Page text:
I was really impressed with this documentary because it does such a fine job of describing the challenges and heartache of film development. I mean, films don’t just happen. There are a lot of filmmaking terms thrown around, and because so many films fail to come to fruition and so many filmmakers are such knuckleheads, I’ve seen people roll their eyes at the term “development.” But, this is as real a term as direction, acting or production. It means the initial construction of a film, literally taking an idea and getting it started on the process of being made and ultimately shared with an audience. Development can include the assembly of a story idea into script form, the long and draining process of raising money, the signing of known actors for roles, the lunches required to woo a hot director to consider the project, a combination of all of these – and much more…
In the case of Dune, you have to know a little about Alejandro Jodorowsky first for the documentary to make sense. When you think of successful films, like the DVDs that live on your shelf at home, how did you first hear about them? Many times it’s word of mouth, where your friends are so excited to have seen The Nice Guys, they just have to tell you about it. Or, it’s a story you’re familiar with that is finally coming to screen like Gone Girl. Maybe the “shout” to the film is so loud you are obligated to go see it, like Avatar or one of the Star Wars films. Maybe you’ve found a recent gem because Netflix recommended it to you? OK, less likely.. But, what if one of your favorite musicians or actors or politicians endorsed the film? That’s what happened to Mr. Jodorowsky.
In 1970, he released a bizarre, epic film called El Topo. It’s basically about this messianic figure rolling around the Mexican desert looking for – you know what, I don’t know what it’s about. On the poster here, that’s AJ’s naked son riding bareback with him, as El Topo, by the way.
Any-hoo… this is one polarizing picture. Some people were ready to riot and demanded their money back when it was released. Others, particularly those who were experimenting with new, psychedelic experiences, thought this was the title to give birth to a new era of cinema. One of those folks was no less than John Lennon. Yes, right, John – from the Beatles! Calm down. Well, with such an endorsement, midnight shows across the nation started showing El Topo. And it did good business. Keep that note in mind – El Topo did good business. That’s how AJ got as far as he did, his work was making money and finding an audience.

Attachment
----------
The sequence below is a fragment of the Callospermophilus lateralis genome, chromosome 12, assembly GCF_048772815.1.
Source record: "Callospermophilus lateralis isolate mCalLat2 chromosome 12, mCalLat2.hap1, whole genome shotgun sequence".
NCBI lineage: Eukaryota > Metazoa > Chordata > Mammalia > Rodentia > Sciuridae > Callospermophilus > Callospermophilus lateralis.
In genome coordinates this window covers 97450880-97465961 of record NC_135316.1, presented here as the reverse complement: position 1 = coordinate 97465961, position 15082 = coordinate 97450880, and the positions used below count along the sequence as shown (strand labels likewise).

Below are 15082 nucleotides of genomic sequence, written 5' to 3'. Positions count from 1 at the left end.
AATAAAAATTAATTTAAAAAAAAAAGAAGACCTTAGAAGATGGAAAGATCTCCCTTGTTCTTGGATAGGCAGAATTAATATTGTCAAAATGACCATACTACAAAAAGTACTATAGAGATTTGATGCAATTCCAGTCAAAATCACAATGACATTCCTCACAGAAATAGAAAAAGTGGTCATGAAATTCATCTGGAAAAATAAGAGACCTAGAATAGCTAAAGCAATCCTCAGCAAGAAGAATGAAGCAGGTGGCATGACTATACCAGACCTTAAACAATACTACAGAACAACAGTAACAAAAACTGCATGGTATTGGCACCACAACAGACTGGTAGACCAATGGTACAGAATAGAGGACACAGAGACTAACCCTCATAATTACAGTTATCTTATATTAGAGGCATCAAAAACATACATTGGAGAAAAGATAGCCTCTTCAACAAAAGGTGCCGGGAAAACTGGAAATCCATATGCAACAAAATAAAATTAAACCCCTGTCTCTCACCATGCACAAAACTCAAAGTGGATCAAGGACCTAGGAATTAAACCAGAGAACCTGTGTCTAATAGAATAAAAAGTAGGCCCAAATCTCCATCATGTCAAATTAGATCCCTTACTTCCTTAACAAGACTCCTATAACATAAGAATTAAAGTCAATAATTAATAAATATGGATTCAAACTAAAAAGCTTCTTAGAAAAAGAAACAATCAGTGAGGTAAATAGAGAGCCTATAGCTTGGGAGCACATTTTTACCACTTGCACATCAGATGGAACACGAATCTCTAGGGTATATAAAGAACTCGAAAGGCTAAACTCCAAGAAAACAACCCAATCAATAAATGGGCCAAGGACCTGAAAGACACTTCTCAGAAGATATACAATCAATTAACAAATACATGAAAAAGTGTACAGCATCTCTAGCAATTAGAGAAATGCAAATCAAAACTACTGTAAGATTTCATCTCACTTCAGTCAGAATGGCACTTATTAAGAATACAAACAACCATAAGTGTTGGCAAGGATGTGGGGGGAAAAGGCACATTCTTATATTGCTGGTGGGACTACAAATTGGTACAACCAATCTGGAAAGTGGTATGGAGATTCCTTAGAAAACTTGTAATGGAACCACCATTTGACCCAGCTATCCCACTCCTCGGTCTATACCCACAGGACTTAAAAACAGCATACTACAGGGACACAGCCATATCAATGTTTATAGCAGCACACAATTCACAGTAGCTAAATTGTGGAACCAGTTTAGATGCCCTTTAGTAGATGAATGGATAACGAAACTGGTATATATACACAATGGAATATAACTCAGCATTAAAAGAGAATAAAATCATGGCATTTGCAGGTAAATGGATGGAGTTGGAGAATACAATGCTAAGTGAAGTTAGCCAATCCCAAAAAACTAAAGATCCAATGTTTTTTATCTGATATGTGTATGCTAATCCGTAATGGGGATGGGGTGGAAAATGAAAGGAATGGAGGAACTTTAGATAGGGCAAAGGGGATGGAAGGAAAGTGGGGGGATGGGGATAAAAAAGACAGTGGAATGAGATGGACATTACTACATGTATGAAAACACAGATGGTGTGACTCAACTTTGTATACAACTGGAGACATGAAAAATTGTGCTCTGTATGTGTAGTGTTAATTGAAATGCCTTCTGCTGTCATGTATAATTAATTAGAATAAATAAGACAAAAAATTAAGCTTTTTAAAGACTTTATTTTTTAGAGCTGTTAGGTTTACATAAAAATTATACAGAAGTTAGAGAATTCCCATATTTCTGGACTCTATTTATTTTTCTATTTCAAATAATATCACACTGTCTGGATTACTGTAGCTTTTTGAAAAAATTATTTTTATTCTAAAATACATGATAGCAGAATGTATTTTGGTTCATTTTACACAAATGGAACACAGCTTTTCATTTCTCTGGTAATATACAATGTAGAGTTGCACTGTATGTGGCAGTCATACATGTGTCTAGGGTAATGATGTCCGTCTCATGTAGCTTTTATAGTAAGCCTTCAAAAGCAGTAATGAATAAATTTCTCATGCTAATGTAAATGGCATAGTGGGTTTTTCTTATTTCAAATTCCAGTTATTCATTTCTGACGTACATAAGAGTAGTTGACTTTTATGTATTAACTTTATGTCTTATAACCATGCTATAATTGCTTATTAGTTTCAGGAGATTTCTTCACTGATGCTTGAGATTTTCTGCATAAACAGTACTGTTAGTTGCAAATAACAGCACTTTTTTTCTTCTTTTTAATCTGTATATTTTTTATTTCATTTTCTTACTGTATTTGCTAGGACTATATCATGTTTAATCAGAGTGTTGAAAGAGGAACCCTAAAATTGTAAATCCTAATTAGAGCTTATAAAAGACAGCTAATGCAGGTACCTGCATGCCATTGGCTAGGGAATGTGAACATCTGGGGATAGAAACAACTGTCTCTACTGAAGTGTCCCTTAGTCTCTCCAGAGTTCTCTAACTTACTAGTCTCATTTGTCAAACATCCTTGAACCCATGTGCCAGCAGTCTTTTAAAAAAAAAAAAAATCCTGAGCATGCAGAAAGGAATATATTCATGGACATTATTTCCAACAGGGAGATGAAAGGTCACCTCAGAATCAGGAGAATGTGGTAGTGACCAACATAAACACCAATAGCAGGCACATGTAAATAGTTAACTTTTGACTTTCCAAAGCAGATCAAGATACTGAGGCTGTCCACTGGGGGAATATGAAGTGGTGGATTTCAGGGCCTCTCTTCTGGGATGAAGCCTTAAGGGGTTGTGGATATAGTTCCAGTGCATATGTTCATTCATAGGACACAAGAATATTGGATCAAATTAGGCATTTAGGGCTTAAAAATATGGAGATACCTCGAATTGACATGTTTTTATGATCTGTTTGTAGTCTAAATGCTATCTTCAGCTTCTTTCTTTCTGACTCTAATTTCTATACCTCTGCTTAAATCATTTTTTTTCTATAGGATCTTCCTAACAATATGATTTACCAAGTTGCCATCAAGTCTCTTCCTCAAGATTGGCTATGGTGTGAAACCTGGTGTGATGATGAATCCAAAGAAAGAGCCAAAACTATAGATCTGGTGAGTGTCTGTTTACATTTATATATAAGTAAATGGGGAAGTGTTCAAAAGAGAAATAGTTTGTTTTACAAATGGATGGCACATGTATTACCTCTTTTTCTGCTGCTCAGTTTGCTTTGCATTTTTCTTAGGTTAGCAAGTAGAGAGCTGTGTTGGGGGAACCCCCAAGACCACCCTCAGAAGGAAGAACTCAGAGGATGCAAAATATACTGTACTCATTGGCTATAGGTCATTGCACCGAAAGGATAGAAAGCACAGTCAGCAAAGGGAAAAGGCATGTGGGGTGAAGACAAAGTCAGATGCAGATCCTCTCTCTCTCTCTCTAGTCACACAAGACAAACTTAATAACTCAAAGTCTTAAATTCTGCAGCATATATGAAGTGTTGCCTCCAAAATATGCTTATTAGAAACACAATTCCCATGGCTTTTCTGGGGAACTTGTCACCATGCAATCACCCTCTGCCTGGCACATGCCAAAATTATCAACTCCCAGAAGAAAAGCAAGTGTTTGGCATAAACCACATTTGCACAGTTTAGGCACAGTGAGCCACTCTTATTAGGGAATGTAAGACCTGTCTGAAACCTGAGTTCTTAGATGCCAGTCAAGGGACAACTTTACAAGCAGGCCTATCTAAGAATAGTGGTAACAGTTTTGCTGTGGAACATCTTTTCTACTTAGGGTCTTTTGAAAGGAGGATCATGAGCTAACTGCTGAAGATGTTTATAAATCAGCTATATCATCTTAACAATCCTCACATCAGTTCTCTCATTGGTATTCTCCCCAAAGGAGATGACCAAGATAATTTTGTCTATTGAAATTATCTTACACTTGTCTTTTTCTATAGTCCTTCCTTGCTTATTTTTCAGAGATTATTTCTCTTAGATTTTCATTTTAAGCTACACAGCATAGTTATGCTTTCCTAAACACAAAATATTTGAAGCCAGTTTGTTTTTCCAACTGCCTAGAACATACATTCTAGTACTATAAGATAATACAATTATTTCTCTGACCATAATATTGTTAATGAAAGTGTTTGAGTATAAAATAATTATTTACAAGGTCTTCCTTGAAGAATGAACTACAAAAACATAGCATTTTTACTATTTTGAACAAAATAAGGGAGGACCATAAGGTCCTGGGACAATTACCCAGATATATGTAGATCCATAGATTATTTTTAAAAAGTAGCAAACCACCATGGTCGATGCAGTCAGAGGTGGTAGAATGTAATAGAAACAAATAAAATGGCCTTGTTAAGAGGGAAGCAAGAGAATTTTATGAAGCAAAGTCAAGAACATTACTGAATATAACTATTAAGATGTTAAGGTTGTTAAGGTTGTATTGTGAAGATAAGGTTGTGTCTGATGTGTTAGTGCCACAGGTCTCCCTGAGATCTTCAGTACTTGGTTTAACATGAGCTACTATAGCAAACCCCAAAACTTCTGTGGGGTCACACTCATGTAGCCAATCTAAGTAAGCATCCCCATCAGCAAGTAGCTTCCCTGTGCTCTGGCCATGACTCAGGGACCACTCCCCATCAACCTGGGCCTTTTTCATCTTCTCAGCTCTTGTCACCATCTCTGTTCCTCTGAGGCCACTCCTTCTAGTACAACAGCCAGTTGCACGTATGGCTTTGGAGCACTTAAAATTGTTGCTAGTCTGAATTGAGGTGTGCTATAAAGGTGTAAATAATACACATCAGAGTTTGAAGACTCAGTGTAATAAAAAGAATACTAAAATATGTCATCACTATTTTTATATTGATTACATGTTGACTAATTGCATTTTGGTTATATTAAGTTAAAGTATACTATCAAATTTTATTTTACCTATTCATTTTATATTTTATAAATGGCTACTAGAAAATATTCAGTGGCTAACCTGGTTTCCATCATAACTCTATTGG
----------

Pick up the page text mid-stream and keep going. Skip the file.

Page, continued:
Based on its good business, a French producer named Michel Seydoux took El Topo and screened it in Europe. Did well there, too! So, they made another film together called The Holy Mountain. Quick sidebar – I vouch for none of Jodorowsky’s films because I haven’t seen them. The little footage I have seen leaves me… interested, curious, skeptical, doubtful. Regardless, Seydoux asks Jodorowsky after the success of Holy Mountain, “What’s next, buddy?” (the French are always using the term, “buddy,” not sure if you knew that). And AJ says, “I wanna make Dune.”
This is that part in the documentary where I lean in. This is the title of the film, there’s going to be some superior insight, right? There’ll be some reason Jodorowsky picked this project to develop, pre-produce, produce, post-produce and screen across the world, right? After all, that process takes about two to five years, all told, so it’s got to be worth it. And when the interviewer asked Jodorowsky why he picked Dune, he replied something to the effect of, “Well, I never read the book. But, I knew it was huge in its scope, it was an epic tale and I wanted to make it.”
Here’s where I start to get frustrated. This film, this entire project, is an ego play. Right from the get go. Now, that’s fine if the director embraces that spirit. If the director is making the film for himself and his audience, not as an hommage to a great novel, OK fine. Think Apocalypse Now. Coppola deserves a massive amount of credit for that vision, that “ego trip,” much of which he financed himself. But, I was absolutely gobsmacked by how many individuals who went “all in” to making this movie with AJ had never, ever even read the book it was based upon.